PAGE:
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Designation Fills 'Historic' Gap

Lanesville House gains own plaque.

Volunteer Carl MacIntyre wants visitors to Claude Moore Park to notice the plaques along Vestal's Gap Road that detail the trail's historical use.

"The point is to try to bring to attention the value of it, to get them interested in the study of their own history," said MacIntyre, member of the Lanesville Heritage Preservation Society and a park volunteer.

Since last week, visitors might have noticed a new plaque installed on the restored Lanesville House that briefly explains the status and history of the house. The county Department of Parks, Recreation and Community Services and the Lanesville Heritage Preservation Society planned a dedication ceremony on May 7, the day after the plaque was installed as purchased with a $500 donation from Sam's Club. The ceremony was scheduled during the National Trust for Historic Preservation's annual Preservation Week from May 5-12, but had to be rescheduled to May 21 because of rain that afternoon.

THE PLAQUE acknowledges that the Lanesville House and Vestal's Gap Road, contributing sites to the Lanesville Historic District, are designated as Virginia Historic Landmarks and listed on the National Register of Historic Places by the U.S. National Park Service.

"It's exciting to see the house restored and ready for visitors and noted for the historic site that it is," said Meredyth "Merry" Breed, assistant park manager.

The Lanesville Historic District received the national historic designation in 2000, a year after contractors began restoration work on the house to repair the plaster and historic locks, paint the interior and exterior of the building and replace the roof over the kitchen. A Transient Occupancy Tax (TOT) grant of $200,000 funded the restoration work and a Make It Happen Grant funded an archeological dig along Vestal's Gap Road at the Lanesville House site. John Milner Associates conducted the dig to identify why the house should be a historic landmark. The Lanesville Heritage Preservation Society added to Milner's work by researching the district's history, documenting the house's use and incidentally finding the "ordinary" license for the house, along with applying for the grant funds.

"It was a volunteer effort to get the site listed," Breed said.

AT ONE TIME, the Lanesville House served as the Lanesville Post Office and as an "ordinary," a stopping place for travelers to get a common meal and stay the night. The Lane family built a single-room house in the 1770s and added a basement and additional stories and rooms in later years. Descendant Keturah Lane, who married John Keene, opened the "ordinary" in 1807 and operated it into the 1820s shortly after Route 7 opened.

"People would come here to get their mail and find out what's going on in the world," Breed said.

Keturah's descendants lived in the house until Claude Moore, a land speculator and philanthropist, purchased the 18th century Lanesmoore farm in 1941. Moore donated the 357-acre site to the National Wildlife Federation, which operated a wildlife habitat there from 1975 until 1986 when it sold the property to developers. Moore continued living in the house until his death in 1991 and unsuccessfully tried to sue the federation for making the sale. The county purchased the property from Miller and Smith in 1990 and opened Claude Moore Park that year.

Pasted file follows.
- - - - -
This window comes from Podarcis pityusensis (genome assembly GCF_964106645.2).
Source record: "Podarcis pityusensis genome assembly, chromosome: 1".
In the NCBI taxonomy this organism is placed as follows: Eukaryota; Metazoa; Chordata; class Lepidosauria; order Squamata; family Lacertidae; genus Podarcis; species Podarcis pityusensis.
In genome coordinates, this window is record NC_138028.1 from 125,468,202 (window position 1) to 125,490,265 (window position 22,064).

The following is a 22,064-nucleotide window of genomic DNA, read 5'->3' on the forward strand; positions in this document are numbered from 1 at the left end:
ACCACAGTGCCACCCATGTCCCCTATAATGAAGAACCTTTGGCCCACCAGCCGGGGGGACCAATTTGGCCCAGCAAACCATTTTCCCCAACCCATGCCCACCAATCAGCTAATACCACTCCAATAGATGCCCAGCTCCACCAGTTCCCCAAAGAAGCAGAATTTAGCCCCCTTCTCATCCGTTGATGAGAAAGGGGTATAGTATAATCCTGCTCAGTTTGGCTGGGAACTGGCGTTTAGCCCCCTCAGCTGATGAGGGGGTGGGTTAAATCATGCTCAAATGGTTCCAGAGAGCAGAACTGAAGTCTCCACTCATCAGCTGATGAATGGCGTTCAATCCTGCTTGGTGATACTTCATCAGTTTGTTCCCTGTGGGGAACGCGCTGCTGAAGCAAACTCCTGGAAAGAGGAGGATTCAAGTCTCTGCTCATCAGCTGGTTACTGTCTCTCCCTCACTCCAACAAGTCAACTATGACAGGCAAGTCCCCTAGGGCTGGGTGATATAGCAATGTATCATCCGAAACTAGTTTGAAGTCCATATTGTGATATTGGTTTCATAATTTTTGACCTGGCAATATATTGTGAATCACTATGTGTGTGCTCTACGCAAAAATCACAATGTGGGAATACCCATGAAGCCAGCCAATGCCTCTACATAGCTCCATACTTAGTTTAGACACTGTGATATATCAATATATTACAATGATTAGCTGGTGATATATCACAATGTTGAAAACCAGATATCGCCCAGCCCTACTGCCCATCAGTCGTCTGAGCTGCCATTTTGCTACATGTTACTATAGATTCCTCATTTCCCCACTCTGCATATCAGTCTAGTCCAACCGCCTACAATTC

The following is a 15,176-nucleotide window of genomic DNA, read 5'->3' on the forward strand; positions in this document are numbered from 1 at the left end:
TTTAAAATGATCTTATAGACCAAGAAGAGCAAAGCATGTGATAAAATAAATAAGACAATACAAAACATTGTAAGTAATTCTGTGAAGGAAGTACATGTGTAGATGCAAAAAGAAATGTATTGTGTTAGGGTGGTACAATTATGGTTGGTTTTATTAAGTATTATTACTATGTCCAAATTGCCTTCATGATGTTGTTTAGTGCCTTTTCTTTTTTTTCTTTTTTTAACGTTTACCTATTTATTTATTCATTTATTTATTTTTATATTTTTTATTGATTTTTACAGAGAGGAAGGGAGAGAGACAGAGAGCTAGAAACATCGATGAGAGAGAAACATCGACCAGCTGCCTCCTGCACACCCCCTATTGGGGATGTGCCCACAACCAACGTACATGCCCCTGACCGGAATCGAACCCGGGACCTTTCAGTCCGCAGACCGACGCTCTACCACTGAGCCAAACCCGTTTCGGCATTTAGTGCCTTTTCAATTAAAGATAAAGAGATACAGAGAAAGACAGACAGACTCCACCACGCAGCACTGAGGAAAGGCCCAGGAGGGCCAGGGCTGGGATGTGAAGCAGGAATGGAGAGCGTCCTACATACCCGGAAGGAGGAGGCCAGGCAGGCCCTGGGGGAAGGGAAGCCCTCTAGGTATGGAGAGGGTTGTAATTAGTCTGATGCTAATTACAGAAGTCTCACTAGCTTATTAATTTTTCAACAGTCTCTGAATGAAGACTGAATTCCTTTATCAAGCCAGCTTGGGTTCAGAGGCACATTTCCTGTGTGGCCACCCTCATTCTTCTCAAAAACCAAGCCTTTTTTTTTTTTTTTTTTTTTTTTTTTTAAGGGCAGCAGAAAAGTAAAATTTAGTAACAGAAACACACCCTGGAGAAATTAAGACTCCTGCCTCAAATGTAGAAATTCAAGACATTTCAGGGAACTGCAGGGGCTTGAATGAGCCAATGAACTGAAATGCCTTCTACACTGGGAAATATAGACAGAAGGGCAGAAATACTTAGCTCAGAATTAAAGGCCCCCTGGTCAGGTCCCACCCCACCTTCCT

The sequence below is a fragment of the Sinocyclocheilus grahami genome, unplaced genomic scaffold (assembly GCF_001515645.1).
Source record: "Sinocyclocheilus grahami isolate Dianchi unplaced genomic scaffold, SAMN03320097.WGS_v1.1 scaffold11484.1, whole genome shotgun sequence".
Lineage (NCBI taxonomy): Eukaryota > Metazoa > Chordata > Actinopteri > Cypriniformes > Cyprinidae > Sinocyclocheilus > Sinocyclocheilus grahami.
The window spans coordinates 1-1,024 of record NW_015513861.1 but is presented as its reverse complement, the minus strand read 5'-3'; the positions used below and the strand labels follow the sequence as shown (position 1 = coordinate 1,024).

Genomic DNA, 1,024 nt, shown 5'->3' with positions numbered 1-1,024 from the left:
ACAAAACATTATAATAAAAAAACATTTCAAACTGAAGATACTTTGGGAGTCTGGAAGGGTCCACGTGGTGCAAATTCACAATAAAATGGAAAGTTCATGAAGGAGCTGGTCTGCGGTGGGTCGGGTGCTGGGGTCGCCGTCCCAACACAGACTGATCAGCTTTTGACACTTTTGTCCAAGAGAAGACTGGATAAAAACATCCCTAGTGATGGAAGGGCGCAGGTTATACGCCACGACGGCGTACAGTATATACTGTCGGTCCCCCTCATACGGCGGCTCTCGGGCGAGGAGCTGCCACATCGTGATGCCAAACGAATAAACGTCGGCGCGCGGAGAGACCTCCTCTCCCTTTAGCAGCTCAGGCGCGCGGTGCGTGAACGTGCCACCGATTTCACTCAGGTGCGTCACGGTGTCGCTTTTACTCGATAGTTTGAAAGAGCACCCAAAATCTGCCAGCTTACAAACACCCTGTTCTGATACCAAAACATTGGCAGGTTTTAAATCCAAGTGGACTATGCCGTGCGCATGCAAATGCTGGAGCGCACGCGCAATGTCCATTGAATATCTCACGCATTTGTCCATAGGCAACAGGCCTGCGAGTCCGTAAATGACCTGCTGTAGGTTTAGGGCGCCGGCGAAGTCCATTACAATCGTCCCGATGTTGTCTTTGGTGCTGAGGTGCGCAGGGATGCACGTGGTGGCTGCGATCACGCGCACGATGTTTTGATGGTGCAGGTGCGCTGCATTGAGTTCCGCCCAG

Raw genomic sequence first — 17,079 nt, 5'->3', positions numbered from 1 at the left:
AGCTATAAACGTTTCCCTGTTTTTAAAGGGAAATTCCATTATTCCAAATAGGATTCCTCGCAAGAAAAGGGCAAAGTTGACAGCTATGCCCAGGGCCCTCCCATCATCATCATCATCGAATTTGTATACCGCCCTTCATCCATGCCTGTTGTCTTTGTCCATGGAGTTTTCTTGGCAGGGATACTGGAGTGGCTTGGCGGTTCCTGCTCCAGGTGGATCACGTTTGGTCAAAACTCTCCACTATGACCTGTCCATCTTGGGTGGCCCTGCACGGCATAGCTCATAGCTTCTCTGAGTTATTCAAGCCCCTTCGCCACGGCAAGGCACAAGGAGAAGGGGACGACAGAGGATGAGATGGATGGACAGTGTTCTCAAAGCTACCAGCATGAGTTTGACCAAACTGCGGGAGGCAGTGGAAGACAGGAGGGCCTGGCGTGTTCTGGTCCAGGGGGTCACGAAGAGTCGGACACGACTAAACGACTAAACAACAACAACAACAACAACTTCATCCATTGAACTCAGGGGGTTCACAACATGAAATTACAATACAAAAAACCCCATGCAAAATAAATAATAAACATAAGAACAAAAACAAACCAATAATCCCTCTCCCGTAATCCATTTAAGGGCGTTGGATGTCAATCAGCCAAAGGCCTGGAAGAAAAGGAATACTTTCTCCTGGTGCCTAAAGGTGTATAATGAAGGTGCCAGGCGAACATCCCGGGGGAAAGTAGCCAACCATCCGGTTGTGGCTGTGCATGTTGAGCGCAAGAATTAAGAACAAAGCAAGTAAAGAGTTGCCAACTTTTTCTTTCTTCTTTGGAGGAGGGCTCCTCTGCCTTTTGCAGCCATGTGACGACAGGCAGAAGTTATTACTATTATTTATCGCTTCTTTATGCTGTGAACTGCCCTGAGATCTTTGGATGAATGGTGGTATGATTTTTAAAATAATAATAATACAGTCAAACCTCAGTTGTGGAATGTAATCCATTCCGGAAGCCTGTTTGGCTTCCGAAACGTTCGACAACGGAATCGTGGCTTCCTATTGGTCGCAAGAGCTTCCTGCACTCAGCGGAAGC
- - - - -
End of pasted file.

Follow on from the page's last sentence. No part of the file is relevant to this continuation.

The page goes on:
"It's a nice green space that will always remain a green space as long as Claude Moore's vision and our mandate is the same for a multi-use facility," said Pam Sheets, park manager. "It's our goal to keep everyone educated about the house when they step into the park."

THE PARK AIMS to educate visitors about Vestal's Gap Road, which "is significant because the house would have been a farmhouse without the road going by it," Breed said.

Vestal's Gap Road, originally an American Indian trail, was used as a primary colonial roadway from Alexandria to Winchester from 1722 to 1825.

MacIntyre, a retired attorney of 25 years, and his wife Helen researched the use of the road, which cannot be developed due to a restricted covenant imposed by the National Wildlife Federation.

"It has been recognized by imminent historians as a historic link," MacIntyre said. "It's the last segment that is in pristine condition."

Breed pointed out that the road is "nationally significant because of George Washington's use of the road."

Washington used Vestal's Gap Road in 1753 to deliver a letter and again in 1754 with 120 militia men to confront the French. His defeat at Fort Necessity started the French and Indian War. He used the road again in 1755 to follow the troops under General Braddock, who was killed in the action.

Today, Vestal's Gap Road runs through the center of Claude Moore Park and serves as a walking trail to provide access to different areas of the park.

VESTAL'S Gap Road and the Lanesville House are among the 52 National Register of Historic Places listings in Loudoun County. The register lists historic, cultural and archeological resources "worthy of preservation" as authorized under the National Historic Preservation Act of 1966. The register of 76,000 listings includes districts, sites, buildings, structures and objects. Seventy-seven percent of the listings includes buildings and structures and 23 percent, roads and districts.